These cost reductions come from reduced manufacturing costs: the tower and the generator equipment are basically one and the same. This allows us to bypass the need for a nacelle, the support mechanisms, and the blades, which are the most costly components in conventional wind generators. Manufacturing savings are roughly estimated at around 51% of the usual wind-turbine production cost. The manufacturing, transportation, construction, and assembly are also simplified and are typical for the wind industry.

There is another differentiating factor that gives Vortex a competitive advantage over other field installations. By having the alternator (and the center of gravity) close to the ground, Vortex simplifies assembly operations, use, and maintenance. In contrast, in conventional wind energy, a typical gondola is mounted at 80+ meters above the ground.

The design completely eliminates mechanical elements that can suffer wear and tear from friction, leading to an estimated 53% reduction in maintenance costs compared to traditional wind, avoiding changing oil or changing most of the mechanical parts along the 20 years of the multi-blade wind turbine’s life cycle.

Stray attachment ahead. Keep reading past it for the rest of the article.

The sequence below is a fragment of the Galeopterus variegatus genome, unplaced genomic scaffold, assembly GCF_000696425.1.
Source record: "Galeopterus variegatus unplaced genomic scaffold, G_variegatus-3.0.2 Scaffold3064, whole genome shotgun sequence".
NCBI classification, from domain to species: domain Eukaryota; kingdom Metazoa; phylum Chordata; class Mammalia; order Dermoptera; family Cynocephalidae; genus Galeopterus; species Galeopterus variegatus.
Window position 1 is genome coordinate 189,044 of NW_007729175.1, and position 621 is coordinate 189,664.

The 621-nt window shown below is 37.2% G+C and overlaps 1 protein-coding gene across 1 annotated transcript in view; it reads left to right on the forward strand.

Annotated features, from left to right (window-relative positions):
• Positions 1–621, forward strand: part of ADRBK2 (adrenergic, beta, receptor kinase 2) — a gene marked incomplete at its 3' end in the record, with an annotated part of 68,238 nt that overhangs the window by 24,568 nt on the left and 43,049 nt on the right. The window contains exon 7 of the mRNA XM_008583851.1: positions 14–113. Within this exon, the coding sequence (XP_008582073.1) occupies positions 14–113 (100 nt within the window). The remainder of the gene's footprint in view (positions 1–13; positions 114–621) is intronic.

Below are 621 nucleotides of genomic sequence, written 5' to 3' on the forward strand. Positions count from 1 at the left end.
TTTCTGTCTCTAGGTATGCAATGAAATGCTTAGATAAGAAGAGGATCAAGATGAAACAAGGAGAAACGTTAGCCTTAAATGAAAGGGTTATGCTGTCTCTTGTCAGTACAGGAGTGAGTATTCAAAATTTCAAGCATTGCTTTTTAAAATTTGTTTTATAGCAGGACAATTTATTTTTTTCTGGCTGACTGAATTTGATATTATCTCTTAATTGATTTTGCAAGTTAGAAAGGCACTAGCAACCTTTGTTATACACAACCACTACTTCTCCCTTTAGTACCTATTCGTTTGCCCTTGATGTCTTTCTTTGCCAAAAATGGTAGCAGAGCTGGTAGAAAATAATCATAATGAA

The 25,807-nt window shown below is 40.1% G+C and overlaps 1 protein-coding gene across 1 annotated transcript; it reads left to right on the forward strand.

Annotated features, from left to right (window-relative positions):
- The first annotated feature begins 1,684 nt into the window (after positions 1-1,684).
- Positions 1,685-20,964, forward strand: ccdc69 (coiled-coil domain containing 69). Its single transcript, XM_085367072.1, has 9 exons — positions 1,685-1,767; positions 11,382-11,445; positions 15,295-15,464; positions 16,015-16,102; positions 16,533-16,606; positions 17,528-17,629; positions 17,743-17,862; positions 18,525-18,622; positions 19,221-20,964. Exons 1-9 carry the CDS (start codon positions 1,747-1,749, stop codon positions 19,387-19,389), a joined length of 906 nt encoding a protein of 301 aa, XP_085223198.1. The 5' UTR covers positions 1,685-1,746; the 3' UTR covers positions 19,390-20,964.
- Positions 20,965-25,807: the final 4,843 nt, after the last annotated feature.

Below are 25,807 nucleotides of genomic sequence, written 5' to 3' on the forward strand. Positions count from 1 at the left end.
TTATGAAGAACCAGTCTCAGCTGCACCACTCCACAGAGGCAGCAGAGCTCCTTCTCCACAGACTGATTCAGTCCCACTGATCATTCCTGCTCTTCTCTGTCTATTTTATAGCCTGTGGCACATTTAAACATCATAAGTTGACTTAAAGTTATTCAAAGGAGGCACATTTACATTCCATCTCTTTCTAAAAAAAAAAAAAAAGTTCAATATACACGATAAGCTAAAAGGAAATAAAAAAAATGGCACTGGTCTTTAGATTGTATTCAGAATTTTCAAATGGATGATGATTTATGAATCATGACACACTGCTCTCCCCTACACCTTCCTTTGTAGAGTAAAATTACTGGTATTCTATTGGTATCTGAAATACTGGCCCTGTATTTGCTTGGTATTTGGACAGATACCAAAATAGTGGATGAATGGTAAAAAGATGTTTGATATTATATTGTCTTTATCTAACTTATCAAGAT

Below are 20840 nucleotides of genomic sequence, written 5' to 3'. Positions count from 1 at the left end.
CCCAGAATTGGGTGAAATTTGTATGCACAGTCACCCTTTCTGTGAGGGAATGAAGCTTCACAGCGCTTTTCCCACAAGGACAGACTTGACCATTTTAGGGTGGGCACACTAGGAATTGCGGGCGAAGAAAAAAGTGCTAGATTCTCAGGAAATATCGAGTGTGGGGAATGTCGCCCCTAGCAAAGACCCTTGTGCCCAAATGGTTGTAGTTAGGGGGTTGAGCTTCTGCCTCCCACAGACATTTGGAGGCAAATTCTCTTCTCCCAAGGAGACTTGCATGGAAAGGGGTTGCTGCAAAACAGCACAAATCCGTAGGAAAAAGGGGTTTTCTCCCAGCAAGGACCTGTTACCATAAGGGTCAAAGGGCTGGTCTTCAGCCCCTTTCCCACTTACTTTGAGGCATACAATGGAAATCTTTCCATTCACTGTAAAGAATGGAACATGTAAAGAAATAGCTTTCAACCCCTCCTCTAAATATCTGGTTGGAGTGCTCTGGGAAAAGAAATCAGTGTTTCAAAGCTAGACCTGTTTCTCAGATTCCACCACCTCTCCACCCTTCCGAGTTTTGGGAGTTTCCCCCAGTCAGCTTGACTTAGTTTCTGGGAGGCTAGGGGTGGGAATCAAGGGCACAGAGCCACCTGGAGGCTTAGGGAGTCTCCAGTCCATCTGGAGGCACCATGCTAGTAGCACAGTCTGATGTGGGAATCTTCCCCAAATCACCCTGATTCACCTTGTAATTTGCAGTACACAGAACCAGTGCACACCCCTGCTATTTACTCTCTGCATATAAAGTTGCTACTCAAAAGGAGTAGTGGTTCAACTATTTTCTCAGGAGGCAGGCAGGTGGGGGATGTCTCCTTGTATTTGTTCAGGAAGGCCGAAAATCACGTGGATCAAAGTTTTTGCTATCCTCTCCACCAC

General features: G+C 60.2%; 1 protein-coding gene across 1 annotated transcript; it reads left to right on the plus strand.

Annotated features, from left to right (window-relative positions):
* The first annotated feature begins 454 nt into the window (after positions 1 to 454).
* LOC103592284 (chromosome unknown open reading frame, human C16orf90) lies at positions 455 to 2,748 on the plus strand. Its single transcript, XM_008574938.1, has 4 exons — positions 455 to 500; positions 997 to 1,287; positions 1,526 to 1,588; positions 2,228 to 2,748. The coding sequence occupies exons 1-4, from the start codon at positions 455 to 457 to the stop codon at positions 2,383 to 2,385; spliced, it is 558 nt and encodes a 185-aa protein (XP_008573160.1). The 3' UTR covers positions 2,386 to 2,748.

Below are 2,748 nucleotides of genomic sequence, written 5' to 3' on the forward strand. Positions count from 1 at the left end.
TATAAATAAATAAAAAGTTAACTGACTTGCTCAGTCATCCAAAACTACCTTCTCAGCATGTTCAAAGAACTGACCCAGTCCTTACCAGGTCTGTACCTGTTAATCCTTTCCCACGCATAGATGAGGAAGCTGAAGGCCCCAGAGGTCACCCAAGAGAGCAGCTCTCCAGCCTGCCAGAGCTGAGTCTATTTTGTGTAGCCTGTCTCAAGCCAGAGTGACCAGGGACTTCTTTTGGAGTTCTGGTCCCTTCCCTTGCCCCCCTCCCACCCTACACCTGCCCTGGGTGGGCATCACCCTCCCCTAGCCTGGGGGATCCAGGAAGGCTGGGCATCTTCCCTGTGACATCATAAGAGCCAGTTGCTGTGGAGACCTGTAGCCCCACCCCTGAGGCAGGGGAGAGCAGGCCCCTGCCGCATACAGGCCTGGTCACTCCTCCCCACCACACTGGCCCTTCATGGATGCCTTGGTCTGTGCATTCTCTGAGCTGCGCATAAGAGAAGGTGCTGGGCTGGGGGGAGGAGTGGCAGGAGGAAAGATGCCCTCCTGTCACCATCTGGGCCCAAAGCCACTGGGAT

Of course, it’s not immune to fatigue. The wind can cause twisting and displacement of the structure, primarily in the elastic rod, especially in the lower section that has to withstand greater forces. However, studies carried out by the company confirm that the stress on the rod is far from working limits of materials, i.e., carbon fiber. Computational modeling estimates operational lifetime of the installation to be between 32 and 96 years.

Vortex currently takes up as much as 30% of the area of a conventional generator, with maximum amplitude around a diameter at the top. It can capture about 40% of the wind power contained in the air, which is a more than reasonable capacity, and at the same height as many modern wind turbines. The system does lose some electrical conversion capacity (reaching 70% yield of a conventional alternator), because the design is so focused on avoiding and wear and tear.

“Greener” Wind Alternative 

In addition, the impact on the bird population is expected to be much smaller, because Vortex doesn’t require the same type or magnitude of movement as the traditional wind turbine, allowing for higher visibility.

With the oscillation frequency of the equipment below 20Hz, the impact sound level is nonexistent, opening the possibility to make the future wind farms completely silent.

Because Vortex doesn’t kill birds or make noise, several environmental advocacy groups, including the SEO Birdlife Association, are actively supporting Vortex’s mission.

Testing Stage